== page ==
Synopses & Reviews
With Wilson and Glazier's THE LEAST YOU SHOULD KNOW ABOUT ENGLISH: WRITING SKILLS, you'll improve your word choice, punctuation, and sentence structure as you develop as a writer. Extensive sets of exercises complement the textbook's brief, clear explanations. These timely, often humorous exercises will engage you in the mechanics of writing by allowing you to practice what you've learned and receive immediate feedback from answers provided at the back of the book.
"I loved this text from the minute I adopted it somewhere in the 80s. The strength of THE LEAST YOU SHOULD KNOW ABOUT ENGLISH is the clarity of the grammar explanations."
"I have continued to use THE LEAST YOU SHOULD KNOW ABOUT ENGLISH because it does a very good job in presenting clear descriptions of common problems, and because it has lots of practice sets with answers."
"The text is easy to read--i.e., its layout is compelling--and the text covers areas that need to be covered in developmental English."
For more than thirty years, the simple, friendly approach of THE LEAST YOU SHOULD KNOW ABOUT ENGLISH has helped readers with their word choice, spelling, punctuation, sentence structure, and writing. Extensive sets of exercises complement the book's informative and often humorous readings, engaging users in the mechanics of writing by introducing them to compelling, contemporary selections.
Featuring the same simple, friendly approach that has helped students with their spelling, punctuation, and sentence and paragraph structure for over twenty years THE LEAST YOU SHOULD KNOW ABOUT ENGLISH now provides an electronic version with interactive exercises.
About the Author
With an amazing gift for explaining the basics of grammar, punctuation, and writing, Paige Wilson, Associate Professor at Pasadena City College, focuses on the vital structures of English, reinforcing fundamental concepts with an abundance of easy-to-follow exercises.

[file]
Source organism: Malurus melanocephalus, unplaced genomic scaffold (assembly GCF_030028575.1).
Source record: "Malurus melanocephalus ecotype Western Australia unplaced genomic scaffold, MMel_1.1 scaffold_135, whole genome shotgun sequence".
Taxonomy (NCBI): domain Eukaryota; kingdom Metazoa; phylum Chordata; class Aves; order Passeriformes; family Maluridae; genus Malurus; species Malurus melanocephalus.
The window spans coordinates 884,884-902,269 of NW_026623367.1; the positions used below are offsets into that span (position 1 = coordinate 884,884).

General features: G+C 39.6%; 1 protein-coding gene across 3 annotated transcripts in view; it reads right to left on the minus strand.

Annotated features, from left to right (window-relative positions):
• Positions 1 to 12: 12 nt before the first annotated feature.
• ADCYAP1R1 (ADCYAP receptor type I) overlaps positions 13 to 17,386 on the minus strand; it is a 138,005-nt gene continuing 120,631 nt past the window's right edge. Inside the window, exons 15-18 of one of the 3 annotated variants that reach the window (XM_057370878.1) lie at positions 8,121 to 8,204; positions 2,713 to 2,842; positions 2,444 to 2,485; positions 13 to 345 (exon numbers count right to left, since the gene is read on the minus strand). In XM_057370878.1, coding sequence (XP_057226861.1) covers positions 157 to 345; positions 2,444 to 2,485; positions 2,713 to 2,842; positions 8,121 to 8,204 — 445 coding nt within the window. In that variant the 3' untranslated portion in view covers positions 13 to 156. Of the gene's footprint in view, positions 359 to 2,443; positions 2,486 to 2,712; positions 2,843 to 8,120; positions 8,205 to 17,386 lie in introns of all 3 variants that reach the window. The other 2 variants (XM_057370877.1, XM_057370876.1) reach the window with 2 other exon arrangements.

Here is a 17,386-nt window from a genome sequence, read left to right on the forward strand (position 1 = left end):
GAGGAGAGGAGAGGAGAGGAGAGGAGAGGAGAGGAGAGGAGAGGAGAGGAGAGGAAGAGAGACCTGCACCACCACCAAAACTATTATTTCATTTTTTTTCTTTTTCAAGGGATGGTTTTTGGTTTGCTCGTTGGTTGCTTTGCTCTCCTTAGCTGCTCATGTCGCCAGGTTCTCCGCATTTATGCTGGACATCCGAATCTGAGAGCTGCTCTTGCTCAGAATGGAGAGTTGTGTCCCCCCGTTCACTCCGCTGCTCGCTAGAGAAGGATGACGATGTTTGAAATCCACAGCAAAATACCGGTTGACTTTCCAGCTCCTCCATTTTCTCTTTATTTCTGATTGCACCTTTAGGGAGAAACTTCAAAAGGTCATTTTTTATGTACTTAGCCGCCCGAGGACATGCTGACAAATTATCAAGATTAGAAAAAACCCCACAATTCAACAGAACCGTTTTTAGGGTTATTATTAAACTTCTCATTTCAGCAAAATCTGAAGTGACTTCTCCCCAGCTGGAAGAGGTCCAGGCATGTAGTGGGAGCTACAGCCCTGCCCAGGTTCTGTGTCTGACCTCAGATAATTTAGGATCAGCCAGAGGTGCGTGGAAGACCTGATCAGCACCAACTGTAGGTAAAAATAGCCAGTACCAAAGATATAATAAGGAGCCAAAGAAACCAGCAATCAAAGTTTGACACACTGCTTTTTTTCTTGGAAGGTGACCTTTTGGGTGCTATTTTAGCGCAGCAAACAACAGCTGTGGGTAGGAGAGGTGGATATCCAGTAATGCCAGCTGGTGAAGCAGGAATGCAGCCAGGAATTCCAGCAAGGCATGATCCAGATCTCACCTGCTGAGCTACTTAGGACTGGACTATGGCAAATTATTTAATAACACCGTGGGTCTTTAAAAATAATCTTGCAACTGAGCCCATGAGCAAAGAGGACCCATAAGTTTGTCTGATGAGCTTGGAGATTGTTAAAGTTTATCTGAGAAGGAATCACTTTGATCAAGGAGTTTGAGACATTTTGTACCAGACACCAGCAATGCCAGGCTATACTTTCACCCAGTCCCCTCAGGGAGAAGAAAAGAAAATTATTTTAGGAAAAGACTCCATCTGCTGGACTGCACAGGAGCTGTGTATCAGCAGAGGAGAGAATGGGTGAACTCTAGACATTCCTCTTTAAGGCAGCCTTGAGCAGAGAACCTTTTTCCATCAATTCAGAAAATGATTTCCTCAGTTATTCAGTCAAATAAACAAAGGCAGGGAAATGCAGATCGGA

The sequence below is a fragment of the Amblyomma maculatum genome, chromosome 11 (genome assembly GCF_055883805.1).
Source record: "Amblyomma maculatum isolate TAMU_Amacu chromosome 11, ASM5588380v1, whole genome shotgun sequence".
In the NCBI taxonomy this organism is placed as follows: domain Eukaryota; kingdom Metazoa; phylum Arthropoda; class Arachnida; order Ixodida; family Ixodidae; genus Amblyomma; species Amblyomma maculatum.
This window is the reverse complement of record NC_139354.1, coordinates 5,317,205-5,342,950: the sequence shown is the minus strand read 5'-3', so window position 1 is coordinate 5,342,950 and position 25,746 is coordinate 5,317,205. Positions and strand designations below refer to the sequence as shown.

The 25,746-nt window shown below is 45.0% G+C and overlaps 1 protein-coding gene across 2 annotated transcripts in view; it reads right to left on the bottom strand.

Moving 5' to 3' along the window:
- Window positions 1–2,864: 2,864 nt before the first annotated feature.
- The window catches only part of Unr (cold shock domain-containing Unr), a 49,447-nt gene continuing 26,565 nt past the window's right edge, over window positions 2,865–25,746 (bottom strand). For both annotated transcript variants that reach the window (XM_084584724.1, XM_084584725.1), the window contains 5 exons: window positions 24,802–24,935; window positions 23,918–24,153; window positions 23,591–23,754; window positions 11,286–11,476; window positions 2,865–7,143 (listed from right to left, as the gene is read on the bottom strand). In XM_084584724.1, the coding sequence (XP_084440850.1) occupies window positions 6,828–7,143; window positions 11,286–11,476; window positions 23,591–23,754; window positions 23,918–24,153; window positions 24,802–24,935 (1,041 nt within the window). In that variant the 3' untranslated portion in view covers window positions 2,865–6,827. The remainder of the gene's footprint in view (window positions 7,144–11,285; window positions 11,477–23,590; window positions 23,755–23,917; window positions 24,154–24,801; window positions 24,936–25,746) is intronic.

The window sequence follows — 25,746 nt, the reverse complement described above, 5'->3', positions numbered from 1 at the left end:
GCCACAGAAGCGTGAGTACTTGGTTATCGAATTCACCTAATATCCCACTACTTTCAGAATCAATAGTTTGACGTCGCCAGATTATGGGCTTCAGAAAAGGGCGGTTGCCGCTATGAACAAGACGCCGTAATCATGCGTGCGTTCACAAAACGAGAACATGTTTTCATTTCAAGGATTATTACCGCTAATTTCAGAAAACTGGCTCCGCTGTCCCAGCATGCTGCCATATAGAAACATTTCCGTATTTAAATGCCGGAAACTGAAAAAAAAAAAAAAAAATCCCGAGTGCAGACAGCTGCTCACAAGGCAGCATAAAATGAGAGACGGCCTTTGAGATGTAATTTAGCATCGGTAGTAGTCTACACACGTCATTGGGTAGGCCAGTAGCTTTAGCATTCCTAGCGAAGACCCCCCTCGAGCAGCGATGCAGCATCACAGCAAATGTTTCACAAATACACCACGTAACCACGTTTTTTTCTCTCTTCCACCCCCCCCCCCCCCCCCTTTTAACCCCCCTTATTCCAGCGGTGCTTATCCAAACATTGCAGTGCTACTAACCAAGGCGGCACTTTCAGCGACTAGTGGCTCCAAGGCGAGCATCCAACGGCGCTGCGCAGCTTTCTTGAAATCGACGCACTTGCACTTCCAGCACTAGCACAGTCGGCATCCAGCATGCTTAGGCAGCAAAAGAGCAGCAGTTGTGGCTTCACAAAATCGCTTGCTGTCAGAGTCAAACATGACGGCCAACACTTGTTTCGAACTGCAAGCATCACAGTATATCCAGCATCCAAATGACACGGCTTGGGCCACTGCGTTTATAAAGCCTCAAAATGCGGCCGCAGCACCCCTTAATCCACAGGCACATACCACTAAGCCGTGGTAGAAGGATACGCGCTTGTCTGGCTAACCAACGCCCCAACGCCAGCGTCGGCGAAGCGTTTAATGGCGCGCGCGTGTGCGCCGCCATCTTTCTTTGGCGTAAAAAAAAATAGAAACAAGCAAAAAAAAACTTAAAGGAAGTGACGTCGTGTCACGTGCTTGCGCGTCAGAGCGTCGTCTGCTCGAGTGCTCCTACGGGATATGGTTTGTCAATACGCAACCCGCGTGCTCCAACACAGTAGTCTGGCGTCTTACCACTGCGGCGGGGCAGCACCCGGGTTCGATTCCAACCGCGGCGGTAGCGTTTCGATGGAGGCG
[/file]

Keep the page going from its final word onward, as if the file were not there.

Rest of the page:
Table of Contents
1. WORD CHOICE AND SPELLING. Your Own List of Misspelled Words. Words Often Confused (Set 1). Words Often Confused (Set 2). The Eight Parts of Speech. Adjectives and Adverbs. Contractions. Possessives. Words That Can Be Broken into Parts. Rules for Doubling a Final Letters. Using a Dictionary. 2. SENTENCE STRUCTURE. Finding Subjects and Verbs. Locating Prepositional Phrases. Understanding Dependent Clauses. Correcting Fragments. Correcting Run-On Sentences. Identifying Verb Phrases. Using Standard English Verbs. Using Regular and Irregular Verbs. Maintaining Subject-Verb Agreement. Avoiding Shifts in Time. Recognizing Verbal Phrases. Correcting Misplaced or Dangling Modifiers. Following Sentence Patterns. Avoiding Cliches, Awkward Phrases, and Wordiness. Correcting for Parallel Structure. Using Pronouns. Avoiding Shifts in Person. 3. PUNCTUATION AND CAPITAL LETTERS. Period, Question Mark, Exclamation Point, Semicolon, Colon, Dash. Comma Rules 1, 2, and 3. Comma Rules 4, 5, and 6. Quotation Marks and Underling/Italics. Capital Letters. 4. WRITING. What Is the Least You Should Know about Writing? Basic Structures. I. The Paragraph: Defining a Paragraph, Types of Paragraphs, Sample Paragraphs in an Essay. II. The Essay: The Five-Paragraph Essay and Beyond, Defining an Essay, A Sample Essay. Writing Skills. III. Writing in Your Own Voice: Narration, Sample Student Essay, Description. IV. Finding a Topic: Look to Your Interests, Focused Free Writing, Clustering, Talking with Other Students. V. Organizing Ideas: Thesis Statements, Organizing an Essay, Topic Sentences, Organizing Body Paragraphs, Transitional Expressions. VI. Supporting with Details: Types of Support, Sample Student Essay. VII. Revising Your Papers: Sample Student Rough Draft, Revision Checklist, Exchanging Papers, Proofreading Aloud. VIII. Presenting Your Work: Paper Formats, Titles. IX. Writing about What You Read: Writing a Reaction, Coming to Your Own Conclusions, Writing 100-Word Summaries. Answers. Index.